At Colorado College, all incoming and transfer students must complete "Think About It." "Think About It" is a three-part training requirement that examines the issues of drug and alcohol abuse, the hookup culture, sexual violence and healthy relationships in social, cultural and personal contexts.
3. Dartmouth College
In January 2017, Dartmouth College announced one of the boldest blueprints for culture change, mandating education on preventing sexual violence all four years of college. Dartmouth is also created the Bystander Training Program to increase engagement and awareness of bystanders who witness sexual assault. They have also instated an independent investigator model for reports of assault.
4. Harvard University
Harvard University hosts a mandatory online course for incoming students instated in 2016, but it is not mandatory for returning students. Returning students may opt out and attend an in person training session instead, however there is not penalty for failing to complete the module.
5. Massachusetts Institute of Technology
All students, staff and faculty attending MIT must pass both a sexual assault education and training course. MIT has also incorporated more peer-to-peer and bystander intervention training activities to promote community awareness and safety.
6. Princeton University
Princeton University hosts multiple mandatory sexual assault prevention programs throughout the year. First year undergraduate and graduate students must complete "Not Anymore!" which is an online program. Second year students, staff and faculty must complete “Preventing Sexual Harassment,” another online program. They also host Sexual Assault Awareness Month programming and orientation programming to raise awareness.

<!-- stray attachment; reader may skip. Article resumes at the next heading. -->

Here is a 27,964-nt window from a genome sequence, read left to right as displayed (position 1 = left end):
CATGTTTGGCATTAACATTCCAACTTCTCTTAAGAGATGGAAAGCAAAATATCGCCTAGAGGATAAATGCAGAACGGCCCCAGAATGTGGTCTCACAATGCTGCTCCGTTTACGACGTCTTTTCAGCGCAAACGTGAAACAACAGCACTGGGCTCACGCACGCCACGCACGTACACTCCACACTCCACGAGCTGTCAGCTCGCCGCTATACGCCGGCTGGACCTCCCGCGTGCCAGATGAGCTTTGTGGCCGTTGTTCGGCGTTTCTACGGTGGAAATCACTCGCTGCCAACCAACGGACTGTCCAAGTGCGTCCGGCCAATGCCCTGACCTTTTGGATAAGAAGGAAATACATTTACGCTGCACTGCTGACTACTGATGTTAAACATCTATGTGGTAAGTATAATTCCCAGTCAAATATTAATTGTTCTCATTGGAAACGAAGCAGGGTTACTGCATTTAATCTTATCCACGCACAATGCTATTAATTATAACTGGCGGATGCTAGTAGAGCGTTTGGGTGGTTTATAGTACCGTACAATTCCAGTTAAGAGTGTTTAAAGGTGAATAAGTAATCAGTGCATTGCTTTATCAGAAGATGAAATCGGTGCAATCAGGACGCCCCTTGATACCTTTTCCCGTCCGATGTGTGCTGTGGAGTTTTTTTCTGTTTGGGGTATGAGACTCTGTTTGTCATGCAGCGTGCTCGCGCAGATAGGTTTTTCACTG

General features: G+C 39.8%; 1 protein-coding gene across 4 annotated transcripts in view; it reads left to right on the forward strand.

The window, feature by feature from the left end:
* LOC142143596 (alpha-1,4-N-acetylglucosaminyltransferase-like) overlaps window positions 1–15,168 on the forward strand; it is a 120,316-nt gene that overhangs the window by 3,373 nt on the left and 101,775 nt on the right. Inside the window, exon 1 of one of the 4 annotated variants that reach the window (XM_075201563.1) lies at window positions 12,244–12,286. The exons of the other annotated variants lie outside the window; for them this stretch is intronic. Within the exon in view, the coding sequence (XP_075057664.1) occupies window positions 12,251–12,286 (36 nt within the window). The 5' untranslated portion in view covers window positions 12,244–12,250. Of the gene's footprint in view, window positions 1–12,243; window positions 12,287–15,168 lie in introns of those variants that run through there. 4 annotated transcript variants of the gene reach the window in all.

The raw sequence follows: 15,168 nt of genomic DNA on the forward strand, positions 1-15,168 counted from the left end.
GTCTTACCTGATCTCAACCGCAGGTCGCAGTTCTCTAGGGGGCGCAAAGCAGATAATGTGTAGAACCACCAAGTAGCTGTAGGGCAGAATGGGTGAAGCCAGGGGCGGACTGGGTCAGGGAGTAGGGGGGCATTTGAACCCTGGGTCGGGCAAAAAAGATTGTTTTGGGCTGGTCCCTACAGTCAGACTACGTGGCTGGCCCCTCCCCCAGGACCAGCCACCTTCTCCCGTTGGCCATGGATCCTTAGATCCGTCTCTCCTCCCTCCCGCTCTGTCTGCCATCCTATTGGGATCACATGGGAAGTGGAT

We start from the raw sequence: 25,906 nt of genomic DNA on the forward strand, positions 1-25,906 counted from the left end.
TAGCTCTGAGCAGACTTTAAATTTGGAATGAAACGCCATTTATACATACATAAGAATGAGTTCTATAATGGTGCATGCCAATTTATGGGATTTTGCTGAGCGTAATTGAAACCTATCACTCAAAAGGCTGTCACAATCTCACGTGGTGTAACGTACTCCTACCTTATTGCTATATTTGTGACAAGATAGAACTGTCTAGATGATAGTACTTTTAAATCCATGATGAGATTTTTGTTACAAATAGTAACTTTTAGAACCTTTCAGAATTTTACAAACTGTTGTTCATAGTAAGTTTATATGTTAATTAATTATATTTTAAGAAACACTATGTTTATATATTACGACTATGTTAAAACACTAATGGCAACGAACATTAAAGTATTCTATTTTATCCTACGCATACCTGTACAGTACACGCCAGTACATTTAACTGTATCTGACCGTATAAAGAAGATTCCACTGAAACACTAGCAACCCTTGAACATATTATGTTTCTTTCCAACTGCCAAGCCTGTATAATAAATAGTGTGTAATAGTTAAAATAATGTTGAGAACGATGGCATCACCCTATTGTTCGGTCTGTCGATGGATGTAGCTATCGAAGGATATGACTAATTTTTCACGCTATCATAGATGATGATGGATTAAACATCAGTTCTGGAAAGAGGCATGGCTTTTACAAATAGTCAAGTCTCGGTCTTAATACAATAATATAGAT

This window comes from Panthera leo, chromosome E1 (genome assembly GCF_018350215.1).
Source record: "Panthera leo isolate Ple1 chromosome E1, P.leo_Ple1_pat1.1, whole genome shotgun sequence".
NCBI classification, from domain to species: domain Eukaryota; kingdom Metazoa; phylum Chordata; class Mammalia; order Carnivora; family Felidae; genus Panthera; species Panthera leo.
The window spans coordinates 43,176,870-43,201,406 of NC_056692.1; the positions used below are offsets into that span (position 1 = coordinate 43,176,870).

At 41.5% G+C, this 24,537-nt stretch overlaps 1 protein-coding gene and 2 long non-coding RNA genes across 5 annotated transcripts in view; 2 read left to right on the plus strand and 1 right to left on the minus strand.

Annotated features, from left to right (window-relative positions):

7. The State of Minnesota
A Minnesota law passed in 2016 now requires all college students in the state to attend mandatory sexual assault prevention training within the first 10 days of school. Schools must also publicly disclose how many sexual assault complaints they investigate each year and how many result in disciplinary action. This is a huge step forward in the standardization of sexual assault policies and responses and proves a catalyst for other states to follow.
8. University of California
In 2016, the University of California updated it sexual assault policy to include the mandatory education and training of students within the first six weeks of school. This new policy is enacted across all undergraduate and graduate UC schools.
9. University of Maryland
All students, faculty and staff at the University of Maryland must complete an online sexual assault training course. For students, the online course must be completed before they can register for classes.
10. Wellesley College
Wellesley College also instates the program "Not Anymore!" Incoming students can complete the program on campus or prior to arriving on campus. During orientation week, students also attend an in-person program to talk about issues that plague their community.
These colleges and many others like them are taking steps in the right direction to address sexual assault and misconduct. Does your school have appropriate sexual assault prevention measures and programs? If not, think about starting one.